Doctor Who ‘The Girl Who Died’ Answers the Big Question

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Since Peter Capaldi’s first full episode as the twelfth Doctor, we’ve been left with a question. What’s up with the face? For those who’ve forgotten or perhaps haven’t seen the episode yet, in the tenth Doctor episode “The Fires of Pompeii,” Peter Capaldi plays a Roman whose family is saved by the Doctor just as the city is being buried in the ash that would ultimately entomb it. Doctor Who is not typically a show to ignore these kinds of actor overlaps.

When Colin Baker was named as the sixth Doctor, after playing the Timelord Commander Maxil in the serial “Arc of Infinity,” it’s explained away as the Doctor subconsciously choosing a face he recognized as Timelord.

Colin Baker as Commander Maxil

When Freema Agyeman was chosen for the companion Martha Jones after having played Adeola Oshodi in the season 2 episode “Army of Ghosts,” it was explained as her being a cousin of Martha’s.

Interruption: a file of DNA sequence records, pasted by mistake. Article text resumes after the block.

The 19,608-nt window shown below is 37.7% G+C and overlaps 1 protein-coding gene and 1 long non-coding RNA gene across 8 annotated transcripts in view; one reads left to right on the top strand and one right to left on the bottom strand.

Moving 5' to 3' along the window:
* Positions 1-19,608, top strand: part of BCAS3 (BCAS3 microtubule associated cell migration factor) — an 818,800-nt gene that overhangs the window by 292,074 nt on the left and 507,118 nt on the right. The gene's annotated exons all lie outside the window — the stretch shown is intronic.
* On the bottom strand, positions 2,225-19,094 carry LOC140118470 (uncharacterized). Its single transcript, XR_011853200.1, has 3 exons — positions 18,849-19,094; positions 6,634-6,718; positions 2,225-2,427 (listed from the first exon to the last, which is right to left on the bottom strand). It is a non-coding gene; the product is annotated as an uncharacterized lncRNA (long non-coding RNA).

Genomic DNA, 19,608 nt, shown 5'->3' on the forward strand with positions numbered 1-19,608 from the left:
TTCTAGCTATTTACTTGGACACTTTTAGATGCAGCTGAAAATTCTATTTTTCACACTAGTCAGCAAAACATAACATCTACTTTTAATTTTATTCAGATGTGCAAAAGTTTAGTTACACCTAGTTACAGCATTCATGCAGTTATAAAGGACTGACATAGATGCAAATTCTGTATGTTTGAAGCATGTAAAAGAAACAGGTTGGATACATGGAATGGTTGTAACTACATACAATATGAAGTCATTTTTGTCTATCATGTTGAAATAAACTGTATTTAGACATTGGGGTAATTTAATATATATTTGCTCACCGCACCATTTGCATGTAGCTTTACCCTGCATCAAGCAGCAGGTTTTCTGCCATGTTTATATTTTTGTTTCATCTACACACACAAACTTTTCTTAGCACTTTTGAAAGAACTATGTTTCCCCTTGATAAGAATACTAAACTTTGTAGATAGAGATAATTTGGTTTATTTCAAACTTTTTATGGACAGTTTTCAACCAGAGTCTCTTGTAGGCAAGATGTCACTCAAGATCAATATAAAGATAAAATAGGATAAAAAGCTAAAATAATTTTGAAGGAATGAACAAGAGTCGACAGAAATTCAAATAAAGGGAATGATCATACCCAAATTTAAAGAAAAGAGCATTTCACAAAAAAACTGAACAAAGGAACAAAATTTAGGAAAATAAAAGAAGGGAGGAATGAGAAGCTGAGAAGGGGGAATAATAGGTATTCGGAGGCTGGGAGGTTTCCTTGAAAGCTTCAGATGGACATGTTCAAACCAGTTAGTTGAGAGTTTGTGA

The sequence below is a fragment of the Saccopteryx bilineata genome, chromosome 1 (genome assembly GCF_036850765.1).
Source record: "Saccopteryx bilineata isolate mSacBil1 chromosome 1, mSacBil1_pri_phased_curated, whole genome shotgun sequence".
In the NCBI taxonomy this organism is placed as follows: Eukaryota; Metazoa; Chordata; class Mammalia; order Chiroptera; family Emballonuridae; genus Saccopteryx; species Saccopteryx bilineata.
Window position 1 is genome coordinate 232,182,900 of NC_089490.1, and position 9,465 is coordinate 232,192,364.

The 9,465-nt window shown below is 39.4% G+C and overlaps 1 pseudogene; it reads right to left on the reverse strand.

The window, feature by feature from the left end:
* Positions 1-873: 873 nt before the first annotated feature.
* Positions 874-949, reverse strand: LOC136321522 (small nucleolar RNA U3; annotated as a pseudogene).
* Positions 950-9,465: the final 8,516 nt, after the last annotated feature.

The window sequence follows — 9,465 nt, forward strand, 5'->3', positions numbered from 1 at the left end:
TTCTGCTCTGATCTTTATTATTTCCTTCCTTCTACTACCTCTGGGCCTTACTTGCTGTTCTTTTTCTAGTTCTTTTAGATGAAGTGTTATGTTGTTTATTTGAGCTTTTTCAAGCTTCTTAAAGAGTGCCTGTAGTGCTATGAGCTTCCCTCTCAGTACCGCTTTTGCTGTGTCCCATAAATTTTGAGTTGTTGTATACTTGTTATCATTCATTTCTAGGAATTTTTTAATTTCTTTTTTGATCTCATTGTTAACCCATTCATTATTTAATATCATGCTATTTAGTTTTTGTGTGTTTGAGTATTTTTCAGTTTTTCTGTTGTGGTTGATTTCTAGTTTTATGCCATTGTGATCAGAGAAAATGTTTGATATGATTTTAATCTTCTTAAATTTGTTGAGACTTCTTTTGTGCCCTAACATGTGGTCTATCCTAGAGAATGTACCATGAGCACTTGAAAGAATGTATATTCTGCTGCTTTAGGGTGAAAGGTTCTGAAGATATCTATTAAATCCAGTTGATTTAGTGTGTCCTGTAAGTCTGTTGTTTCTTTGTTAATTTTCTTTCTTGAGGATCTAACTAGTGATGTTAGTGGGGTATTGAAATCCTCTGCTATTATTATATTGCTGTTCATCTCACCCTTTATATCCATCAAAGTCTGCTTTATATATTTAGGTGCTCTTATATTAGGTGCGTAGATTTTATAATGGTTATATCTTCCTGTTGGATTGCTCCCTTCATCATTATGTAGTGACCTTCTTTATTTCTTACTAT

Freema in her earlier Doctor Who role

In fact, in the history of Doctor Who, this is fairly common. Peter Purves, Nicholas Courtney, Ian Marter, Lalla Ward, Colin Baker, Eve Miles, Freema Agyeman, Karen Gillan, and Peter Capaldi have all played previous roles in the show before being offered a major role. In the majority of cases, except for when (in Karen Gillan’s case) the actor is too disguised to be easily recognized, these repeat appearances are explained away. So, it was no surprise when, in “Deep Breath” this line of dialogue was spoken.

“Why this one? Why did I choose this face? It’s like I’m trying to tell myself something. Like I’m trying to make a point. But what is so important that I can’t just tell myself what I’m thinking? I’m not just being rhetorical here. You can join in.” ~ The Doctor

Finally, more than a season later, “The Girl Who Died” contains the answer. The answer isn’t game-changing in any regard, but it’s telling of Peter Capaldi’s character and fulfills a promise that we’re been waiting over a year for.

Aside from that revelation, the episode was an interesting romp with an unusual ending (for a two-parter). Maisie Williams is predictably incredible in her role as Ashildr, the Viking girl, and Clara’s character continues to shine through in that way nearly every companion does during his or her final season.

I know I’m looking forward to part two, “The Woman Who Lived.” Until then, don’t pick any battles you can’t win.

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